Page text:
Keeping Moore’s Law Alive – ASML’s latest tech will push the limits of EUV lithography

Keeping Moore's Law Alive - ASML's latest tech will push the limits of EUV lithography

ASML’s High-NA EUV technology is coming to keep Moore’s Law alive

Cutting edge semiconductors require cutting-edge lithography equipment, tools that can be used to build chips with transistors that are unimaginably small and have a level of precision that is crazy high. ASML is one of the companies behind these cutting-edge chipmaking tools, and they are getting ready to deliver next-generation tools that will enable to creation of smaller, more advanced chips. 

To succeed their Extreme Ultra-Violet (EUV) technology, ASML are working on new high-numerical-aperture EUV (High-NA EUV) lithography tools that will enable the creation of more advanced lithography notes from companies like TSMC, Samsung, Intel, and other chipmaking foundries. All of today’s most advanced chips are currently made using today’s EUV lithography tools, and High-NA EUV tools will help enable the creation of more powerful semiconductors. 

ASML has confirmed that they plan to have their High-NA EUV lithography tools ready for commercial use in 2025, allowing chipmakers to benefit from these advanced tools in the latter half of this decade. These tools will help keep Moore’s Law alive during the Angstrom era of lithography nodes.

What does High-NA EUV bring to the table? 

The purpose of ASML’s advanced lithography tools is to allow manufacturers to create chips with smaller and smaller details. The smallest features that ASML’s tools can create is defined by the “critical dimension” of their tools, and there are two primary ways that ASML can decrease the size of these details. The first is to decrease the wavelength of the light that is used to create these lithographic details, and the second is to improve the optics, control and tooling of their machines to increase the accuracy and resolution of their tools.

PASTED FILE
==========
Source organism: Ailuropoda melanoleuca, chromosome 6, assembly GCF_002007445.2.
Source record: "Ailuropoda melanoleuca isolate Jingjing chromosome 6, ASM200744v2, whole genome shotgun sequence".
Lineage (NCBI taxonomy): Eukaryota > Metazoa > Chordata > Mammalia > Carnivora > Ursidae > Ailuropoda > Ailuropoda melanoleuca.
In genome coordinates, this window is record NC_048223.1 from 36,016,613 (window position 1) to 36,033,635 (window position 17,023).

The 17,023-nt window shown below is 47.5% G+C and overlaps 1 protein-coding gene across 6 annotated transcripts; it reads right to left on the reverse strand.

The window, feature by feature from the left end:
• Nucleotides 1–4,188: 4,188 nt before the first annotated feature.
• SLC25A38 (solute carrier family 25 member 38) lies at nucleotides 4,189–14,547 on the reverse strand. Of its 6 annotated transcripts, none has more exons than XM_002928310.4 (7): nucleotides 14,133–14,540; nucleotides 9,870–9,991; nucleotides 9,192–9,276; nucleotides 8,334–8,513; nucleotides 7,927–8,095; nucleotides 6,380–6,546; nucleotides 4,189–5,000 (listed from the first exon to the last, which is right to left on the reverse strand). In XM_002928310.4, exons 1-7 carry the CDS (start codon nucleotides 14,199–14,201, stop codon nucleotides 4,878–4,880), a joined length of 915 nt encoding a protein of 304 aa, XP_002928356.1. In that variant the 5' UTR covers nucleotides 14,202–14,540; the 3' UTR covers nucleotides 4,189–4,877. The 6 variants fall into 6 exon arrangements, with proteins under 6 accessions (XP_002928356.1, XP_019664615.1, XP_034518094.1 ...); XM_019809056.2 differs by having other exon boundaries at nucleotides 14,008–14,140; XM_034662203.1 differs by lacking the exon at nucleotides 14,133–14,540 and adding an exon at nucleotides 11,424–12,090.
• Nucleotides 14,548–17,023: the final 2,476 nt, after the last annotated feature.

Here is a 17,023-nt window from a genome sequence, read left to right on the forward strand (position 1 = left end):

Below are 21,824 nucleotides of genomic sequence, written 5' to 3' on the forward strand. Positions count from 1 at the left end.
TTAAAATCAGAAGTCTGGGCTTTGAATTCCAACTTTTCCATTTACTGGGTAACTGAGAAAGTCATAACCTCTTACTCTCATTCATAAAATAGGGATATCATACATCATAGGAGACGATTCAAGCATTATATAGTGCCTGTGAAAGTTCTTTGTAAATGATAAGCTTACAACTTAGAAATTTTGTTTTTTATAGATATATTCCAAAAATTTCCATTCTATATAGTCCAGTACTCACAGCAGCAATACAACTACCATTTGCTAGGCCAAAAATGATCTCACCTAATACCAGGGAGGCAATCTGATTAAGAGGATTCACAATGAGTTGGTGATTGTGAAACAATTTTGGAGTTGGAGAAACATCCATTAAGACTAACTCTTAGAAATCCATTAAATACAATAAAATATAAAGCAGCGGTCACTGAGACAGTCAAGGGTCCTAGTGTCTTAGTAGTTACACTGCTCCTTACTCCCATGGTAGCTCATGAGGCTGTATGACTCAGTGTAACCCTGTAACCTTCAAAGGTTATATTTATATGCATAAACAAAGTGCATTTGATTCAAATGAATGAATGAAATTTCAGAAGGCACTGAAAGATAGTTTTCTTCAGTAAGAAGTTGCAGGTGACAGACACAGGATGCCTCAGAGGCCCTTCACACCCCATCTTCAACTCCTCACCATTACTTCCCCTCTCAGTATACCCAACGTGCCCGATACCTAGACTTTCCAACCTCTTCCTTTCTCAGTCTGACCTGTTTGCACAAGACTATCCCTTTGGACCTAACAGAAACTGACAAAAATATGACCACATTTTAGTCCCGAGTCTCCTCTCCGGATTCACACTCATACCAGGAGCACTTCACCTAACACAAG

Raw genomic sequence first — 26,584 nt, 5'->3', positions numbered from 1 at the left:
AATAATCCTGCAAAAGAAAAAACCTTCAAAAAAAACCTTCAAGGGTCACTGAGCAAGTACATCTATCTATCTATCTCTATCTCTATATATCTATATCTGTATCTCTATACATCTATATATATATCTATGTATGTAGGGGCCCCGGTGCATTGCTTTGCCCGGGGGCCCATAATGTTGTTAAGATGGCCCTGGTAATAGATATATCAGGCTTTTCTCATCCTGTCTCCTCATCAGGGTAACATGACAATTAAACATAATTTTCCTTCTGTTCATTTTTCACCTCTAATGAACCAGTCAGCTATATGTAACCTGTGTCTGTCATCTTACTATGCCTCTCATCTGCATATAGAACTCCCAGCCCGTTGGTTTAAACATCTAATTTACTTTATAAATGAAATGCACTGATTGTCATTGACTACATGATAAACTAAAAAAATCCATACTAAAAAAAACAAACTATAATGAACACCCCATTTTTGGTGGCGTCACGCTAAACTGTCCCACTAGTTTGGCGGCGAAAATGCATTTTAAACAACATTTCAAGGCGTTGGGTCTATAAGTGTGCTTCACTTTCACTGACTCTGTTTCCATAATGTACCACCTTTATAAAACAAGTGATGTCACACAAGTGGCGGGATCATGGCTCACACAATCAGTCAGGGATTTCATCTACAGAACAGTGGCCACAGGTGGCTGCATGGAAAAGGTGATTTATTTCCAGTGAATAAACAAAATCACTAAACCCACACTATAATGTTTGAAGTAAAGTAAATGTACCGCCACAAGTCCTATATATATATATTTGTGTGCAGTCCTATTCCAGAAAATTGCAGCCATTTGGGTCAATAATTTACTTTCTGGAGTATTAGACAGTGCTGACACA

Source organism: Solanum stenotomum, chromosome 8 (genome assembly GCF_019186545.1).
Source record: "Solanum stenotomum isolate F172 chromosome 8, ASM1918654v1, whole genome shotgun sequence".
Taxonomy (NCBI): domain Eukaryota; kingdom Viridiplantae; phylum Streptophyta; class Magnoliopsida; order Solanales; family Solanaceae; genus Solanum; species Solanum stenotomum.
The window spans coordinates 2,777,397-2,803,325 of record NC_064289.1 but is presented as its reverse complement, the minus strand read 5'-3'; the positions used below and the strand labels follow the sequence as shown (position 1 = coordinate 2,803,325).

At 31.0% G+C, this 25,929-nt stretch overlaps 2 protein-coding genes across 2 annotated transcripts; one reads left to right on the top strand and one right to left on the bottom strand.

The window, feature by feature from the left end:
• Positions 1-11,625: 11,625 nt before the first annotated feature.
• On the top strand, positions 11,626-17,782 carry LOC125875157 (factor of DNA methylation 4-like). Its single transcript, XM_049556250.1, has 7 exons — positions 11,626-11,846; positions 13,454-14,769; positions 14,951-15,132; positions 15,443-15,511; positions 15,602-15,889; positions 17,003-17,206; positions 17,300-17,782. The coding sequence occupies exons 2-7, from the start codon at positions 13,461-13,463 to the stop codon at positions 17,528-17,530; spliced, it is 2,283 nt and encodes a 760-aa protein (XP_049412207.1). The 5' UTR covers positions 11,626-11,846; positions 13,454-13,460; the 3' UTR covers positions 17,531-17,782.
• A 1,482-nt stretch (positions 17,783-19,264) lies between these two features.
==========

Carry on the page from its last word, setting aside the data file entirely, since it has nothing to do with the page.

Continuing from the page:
One of the best ways that ASML can improve the resolution of their lithography tools is to increase the numerical aperture of their tools. This is why ASML’s next-generation lithography machines are called high-numerical-aperture EUV (High-NA EUV) machines. With their new tools, ASML wants to push the capabilities of their Extreme Ultra-Violet lithography tools. 

Once ASML has pushed their EUV technology as far as it can go, ASML will consider changing the wavelength of their lithography tools, moving beyond the “Extreme Ultra-Violet” (EUV) light that they currently use. This will not be a simple process, as it took a long time for the semiconductor industry to advanced EUV technology enough to make it ready for the mass production of semiconductors.  

Keeping Moore's Law Alive - ASML's latest tech will push the limits of EUV lithography

To create cutting-edge semiconductors, companies like ASML are working to beat the laws of physics into submission. Frankly, it is astounding that humanity is creating semiconductors with nanometre level precision, and even more astounding that we are aiming for even higher levels of accuracy.

Thanks to ASML’s announcement, we now know that High-NA EUV lithography tools will be ready for production in 2025, and those tools will enable another leap in semiconductor performance, and power efficiency. Better still, ASML believes that they can push their extreme ultraviolet technology in the future. 

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